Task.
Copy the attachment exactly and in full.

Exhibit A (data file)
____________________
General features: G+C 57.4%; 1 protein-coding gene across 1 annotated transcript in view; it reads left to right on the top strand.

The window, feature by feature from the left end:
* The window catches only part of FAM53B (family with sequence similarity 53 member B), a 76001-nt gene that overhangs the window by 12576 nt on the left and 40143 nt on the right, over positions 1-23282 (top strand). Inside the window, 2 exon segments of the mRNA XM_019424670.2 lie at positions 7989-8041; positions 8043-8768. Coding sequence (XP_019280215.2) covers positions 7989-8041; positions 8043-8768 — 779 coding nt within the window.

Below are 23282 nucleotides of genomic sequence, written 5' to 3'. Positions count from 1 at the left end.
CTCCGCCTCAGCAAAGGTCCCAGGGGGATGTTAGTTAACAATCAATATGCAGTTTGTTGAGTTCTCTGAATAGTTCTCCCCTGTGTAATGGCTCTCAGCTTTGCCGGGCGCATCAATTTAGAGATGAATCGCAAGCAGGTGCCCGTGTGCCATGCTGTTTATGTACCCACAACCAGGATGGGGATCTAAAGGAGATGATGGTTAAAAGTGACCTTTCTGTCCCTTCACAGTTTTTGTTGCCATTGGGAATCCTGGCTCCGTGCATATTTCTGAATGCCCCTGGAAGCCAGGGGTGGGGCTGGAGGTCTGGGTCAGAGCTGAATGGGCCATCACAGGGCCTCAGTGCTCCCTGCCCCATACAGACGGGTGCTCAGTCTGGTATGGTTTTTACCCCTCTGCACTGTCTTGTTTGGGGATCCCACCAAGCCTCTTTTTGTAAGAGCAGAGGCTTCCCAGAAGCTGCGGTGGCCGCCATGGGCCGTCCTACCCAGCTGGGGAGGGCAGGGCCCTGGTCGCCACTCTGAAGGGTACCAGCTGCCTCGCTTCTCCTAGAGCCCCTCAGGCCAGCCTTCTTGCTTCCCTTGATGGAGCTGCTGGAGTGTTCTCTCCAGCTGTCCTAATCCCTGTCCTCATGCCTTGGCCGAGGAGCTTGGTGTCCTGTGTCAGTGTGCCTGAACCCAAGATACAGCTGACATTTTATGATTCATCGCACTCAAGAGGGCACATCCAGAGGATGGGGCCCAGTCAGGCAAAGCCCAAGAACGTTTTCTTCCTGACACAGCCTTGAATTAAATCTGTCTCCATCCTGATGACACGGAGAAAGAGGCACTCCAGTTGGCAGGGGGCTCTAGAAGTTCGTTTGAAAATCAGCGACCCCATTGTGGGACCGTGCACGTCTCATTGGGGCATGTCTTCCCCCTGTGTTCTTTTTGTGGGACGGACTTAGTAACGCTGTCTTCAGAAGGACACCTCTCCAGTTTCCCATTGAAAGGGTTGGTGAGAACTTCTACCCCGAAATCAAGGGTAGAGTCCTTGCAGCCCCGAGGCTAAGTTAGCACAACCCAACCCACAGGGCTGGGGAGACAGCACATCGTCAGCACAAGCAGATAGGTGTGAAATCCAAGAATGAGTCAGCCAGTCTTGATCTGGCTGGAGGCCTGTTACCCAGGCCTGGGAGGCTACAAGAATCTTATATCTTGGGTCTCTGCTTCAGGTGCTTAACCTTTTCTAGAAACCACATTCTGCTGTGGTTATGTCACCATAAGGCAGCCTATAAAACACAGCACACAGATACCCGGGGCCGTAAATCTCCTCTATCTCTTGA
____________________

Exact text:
General features: G+C 57.4%; 1 protein-coding gene across 1 annotated transcript in view; it reads left to right on the top strand.

The window, feature by feature from the left end:
* The window catches only part of FAM53B (family with sequence similarity 53 member B), a 76001-nt gene that overhangs the window by 12576 nt on the left and 40143 nt on the right, over positions 1-23282 (top strand). Inside the window, 2 exon segments of the mRNA XM_019424670.2 lie at positions 7989-8041; positions 8043-8768. Coding sequence (XP_019280215.2) covers positions 7989-8041; positions 8043-8768 — 779 coding nt within the window.

Below are 23282 nucleotides of genomic sequence, written 5' to 3'. Positions count from 1 at the left end.
CTCCGCCTCAGCAAAGGTCCCAGGGGGATGTTAGTTAACAATCAATATGCAGTTTGTTGAGTTCTCTGAATAGTTCTCCCCTGTGTAATGGCTCTCAGCTTTGCCGGGCGCATCAATTTAGAGATGAATCGCAAGCAGGTGCCCGTGTGCCATGCTGTTTATGTACCCACAACCAGGATGGGGATCTAAAGGAGATGATGGTTAAAAGTGACCTTTCTGTCCCTTCACAGTTTTTGTTGCCATTGGGAATCCTGGCTCCGTGCATATTTCTGAATGCCCCTGGAAGCCAGGGGTGGGGCTGGAGGTCTGGGTCAGAGCTGAATGGGCCATCACAGGGCCTCAGTGCTCCCTGCCCCATACAGACGGGTGCTCAGTCTGGTATGGTTTTTACCCCTCTGCACTGTCTTGTTTGGGGATCCCACCAAGCCTCTTTTTGTAAGAGCAGAGGCTTCCCAGAAGCTGCGGTGGCCGCCATGGGCCGTCCTACCCAGCTGGGGAGGGCAGGGCCCTGGTCGCCACTCTGAAGGGTACCAGCTGCCTCGCTTCTCCTAGAGCCCCTCAGGCCAGCCTTCTTGCTTCCCTTGATGGAGCTGCTGGAGTGTTCTCTCCAGCTGTCCTAATCCCTGTCCTCATGCCTTGGCCGAGGAGCTTGGTGTCCTGTGTCAGTGTGCCTGAACCCAAGATACAGCTGACATTTTATGATTCATCGCACTCAAGAGGGCACATCCAGAGGATGGGGCCCAGTCAGGCAAAGCCCAAGAACGTTTTCTTCCTGACACAGCCTTGAATTAAATCTGTCTCCATCCTGATGACACGGAGAAAGAGGCACTCCAGTTGGCAGGGGGCTCTAGAAGTTCGTTTGAAAATCAGCGACCCCATTGTGGGACCGTGCACGTCTCATTGGGGCATGTCTTCCCCCTGTGTTCTTTTTGTGGGACGGACTTAGTAACGCTGTCTTCAGAAGGACACCTCTCCAGTTTCCCATTGAAAGGGTTGGTGAGAACTTCTACCCCGAAATCAAGGGTAGAGTCCTTGCAGCCCCGAGGCTAAGTTAGCACAACCCAACCCACAGGGCTGGGGAGACAGCACATCGTCAGCACAAGCAGATAGGTGTGAAATCCAAGAATGAGTCAGCCAGTCTTGATCTGGCTGGAGGCCTGTTACCCAGGCCTGGGAGGCTACAAGAATCTTATATCTTGGGTCTCTGCTTCAGGTGCTTAACCTTTTCTAGAAACCACATTCTGCTGTGGTTATGTCACCATAAGGCAGCCTATAAAACACAGCACACAGATACCCGGGGCCGTAAATCTCCTCTATCTCTTGA